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How many men did it take to arrest Jesus?


Arrest of Christ
By Gerard Douffet, 1621, Wikipedia, Public Domain

When it came time to arrest Jesus in the Garden of Gethsemane, the Jewish High Priest went a bit overboard. We are not told exactly how many soldiers and thugs the Jewish priest rounded up to make the arrest, but it was significant.

Matthew and Mark describe the arresting force as a ‘great multitude’ (ochlos polus) armed with clubs and swords:

And while He was still speaking, behold, Judas, one of the twelve, with a great multitude with swords and clubs, came from the chief priests and elders of the people” (Matthew 26:47).

And immediately, while He was still speaking, Judas, one of the twelve, with a great multitude with swords and clubs, came from the chief priests and the scribes and the elders” (Mark 14:43).

Luke describes it as a large group of men (ochlos) without adding the adjective great (polus).

And while He was still speaking, behold, a multitude; and he who was called Judas, one of the twelve, went before them and drew near to Jesus to kiss Him” (Luke 22:47).

It was obvious from these gospel writers that the force used to arrest Christ was huge, but John provides the best clue into how many men were involved and without exaggeration it probably numbered in the hundreds.

John writes:

So Judas, having obtained the Roman cohort and officers from the chief priests and the Pharisees, *came there with lanterns, torches, and weapons. (John 18:3 NASV)

John uses the Greek word, spira, to describe this band of men. This term referred to a military unit in the Roman legion, a cohort.

It was generally made up of 480 well-trained and armed Roman soldiers but could range in size from 300 to 600 men. Ten cohorts, roughly 5,000 men, would make up a legion.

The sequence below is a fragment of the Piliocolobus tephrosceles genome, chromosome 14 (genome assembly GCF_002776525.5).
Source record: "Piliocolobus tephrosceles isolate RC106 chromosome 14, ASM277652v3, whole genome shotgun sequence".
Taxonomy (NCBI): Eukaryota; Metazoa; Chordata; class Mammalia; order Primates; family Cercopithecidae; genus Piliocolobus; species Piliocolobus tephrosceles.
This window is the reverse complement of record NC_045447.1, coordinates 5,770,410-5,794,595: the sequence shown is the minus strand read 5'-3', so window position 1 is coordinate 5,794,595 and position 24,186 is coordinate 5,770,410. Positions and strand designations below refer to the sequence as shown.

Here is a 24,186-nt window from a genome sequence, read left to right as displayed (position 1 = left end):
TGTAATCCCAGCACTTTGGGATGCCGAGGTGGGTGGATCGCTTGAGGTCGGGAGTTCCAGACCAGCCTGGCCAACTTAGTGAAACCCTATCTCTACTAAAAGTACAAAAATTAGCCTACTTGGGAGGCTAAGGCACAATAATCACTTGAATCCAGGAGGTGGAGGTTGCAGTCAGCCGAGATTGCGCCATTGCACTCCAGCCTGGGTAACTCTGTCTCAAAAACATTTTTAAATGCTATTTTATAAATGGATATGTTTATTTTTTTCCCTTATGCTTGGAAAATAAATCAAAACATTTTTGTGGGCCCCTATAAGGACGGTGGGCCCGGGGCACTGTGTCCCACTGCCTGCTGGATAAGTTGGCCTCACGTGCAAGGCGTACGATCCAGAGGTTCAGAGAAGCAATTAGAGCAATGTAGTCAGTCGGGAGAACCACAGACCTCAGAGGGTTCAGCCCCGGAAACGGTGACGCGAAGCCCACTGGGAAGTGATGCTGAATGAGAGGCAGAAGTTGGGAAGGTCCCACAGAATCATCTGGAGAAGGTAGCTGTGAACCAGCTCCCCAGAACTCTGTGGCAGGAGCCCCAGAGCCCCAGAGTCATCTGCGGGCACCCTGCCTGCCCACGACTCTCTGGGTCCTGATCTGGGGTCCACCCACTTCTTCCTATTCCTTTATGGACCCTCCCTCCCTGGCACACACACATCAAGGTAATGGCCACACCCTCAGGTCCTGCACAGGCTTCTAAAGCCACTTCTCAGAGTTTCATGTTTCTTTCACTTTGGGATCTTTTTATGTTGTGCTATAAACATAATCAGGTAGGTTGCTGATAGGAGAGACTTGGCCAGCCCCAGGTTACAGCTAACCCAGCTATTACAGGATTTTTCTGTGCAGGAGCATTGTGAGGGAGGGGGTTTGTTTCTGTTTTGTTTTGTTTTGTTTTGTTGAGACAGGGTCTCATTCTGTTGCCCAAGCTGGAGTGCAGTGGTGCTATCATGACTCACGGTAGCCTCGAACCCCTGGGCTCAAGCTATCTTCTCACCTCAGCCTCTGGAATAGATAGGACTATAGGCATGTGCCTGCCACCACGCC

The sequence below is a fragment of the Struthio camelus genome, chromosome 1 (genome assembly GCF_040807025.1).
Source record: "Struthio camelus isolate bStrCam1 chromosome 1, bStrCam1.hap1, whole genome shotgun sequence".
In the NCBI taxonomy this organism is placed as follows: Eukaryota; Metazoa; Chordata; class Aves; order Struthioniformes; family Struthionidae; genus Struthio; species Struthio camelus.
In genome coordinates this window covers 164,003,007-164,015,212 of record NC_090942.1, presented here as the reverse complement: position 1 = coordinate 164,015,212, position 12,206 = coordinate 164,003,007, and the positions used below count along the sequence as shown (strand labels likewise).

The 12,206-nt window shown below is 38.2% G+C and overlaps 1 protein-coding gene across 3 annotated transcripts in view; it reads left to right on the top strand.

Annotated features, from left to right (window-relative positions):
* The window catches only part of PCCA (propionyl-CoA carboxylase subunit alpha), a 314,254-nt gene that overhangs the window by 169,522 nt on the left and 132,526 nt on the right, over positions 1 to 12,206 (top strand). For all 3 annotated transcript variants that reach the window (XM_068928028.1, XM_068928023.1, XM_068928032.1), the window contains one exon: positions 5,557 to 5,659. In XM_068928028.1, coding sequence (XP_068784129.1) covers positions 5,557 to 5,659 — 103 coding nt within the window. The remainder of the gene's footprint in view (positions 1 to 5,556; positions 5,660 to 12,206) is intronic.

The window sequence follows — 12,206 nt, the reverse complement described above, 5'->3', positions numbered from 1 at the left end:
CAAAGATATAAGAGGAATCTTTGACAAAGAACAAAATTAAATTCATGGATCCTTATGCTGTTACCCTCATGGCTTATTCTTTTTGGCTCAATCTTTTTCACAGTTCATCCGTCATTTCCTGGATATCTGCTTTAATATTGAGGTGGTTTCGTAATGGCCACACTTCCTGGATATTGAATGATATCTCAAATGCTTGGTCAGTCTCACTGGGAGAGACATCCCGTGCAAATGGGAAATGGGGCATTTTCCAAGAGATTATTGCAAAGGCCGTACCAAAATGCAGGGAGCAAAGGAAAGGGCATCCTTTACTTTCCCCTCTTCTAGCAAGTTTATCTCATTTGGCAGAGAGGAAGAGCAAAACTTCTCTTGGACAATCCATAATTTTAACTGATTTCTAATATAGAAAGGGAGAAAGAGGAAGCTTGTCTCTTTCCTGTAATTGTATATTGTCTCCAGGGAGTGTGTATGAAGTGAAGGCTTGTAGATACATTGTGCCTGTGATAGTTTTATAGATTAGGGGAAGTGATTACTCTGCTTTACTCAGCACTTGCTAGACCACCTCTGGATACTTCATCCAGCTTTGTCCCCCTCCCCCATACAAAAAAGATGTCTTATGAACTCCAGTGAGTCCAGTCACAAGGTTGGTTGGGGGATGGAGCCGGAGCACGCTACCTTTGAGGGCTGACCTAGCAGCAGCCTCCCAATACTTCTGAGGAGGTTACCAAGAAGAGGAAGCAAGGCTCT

So literally there were hundreds of Roman soldiers involved in the arrest of Jesus. They were undoubtedly the soldiers assigned to the Tower of Antonia, a Roman fortress constructed in Jerusalem by Herod the Great to protect the Jewish Temple.

According to the ancient Jewish historian Josephus, the fortress had a large 75-foot tower on one of its corners referred to as the Tower of Antonia that towered over the Jewish temple.

Josephus describes the tower/fortress this way:

The general appearance of the whole was that of a tower with other towers at each of the four corners; three of these turrets were fifty cubits high, while that at the south-east angle rose to seventy cubits and so commanded a view of the whole area of the temple.[7]

“For if the Temple lay as a fortress over the city, Antonia dominated the Temple & the occupants of that post were the guards of all three,” Josephus wrote.

But in his description of the arresting force, John adds that in addition to the Roman cohort, there were also officers.

Who were these officers?

This referred to the Levitical or Jewish police force that was used to provide security for the Temple. They were the temple police who enforced any judgements from the religious court or Sanhedrin.

They were armed, and it was undoubtedly the temple police who arrested the apostles in Acts 5 and had them thrown in a public jail:

17 But the high priest stood up, along with all his associates (that is the sect of the Sadducees), and they were filled with jealousy. 18 They laid hands on the apostles and put them in a public prison. (Acts 5:17-18 NASV)

So the Jewish priests used an overwhelming force to arrest Christ. Perhaps they were anticipating some resistance from the disciples. It is possible that Judas told the priests that a few of the disciples had purchased swords (Luke 22:36).

But during the Lord’s arrest, Jesus indirectly addressed this Roman cohort stating He could have called on 12 legions of angels, if the Lord had wanted (Matthew 26:53).

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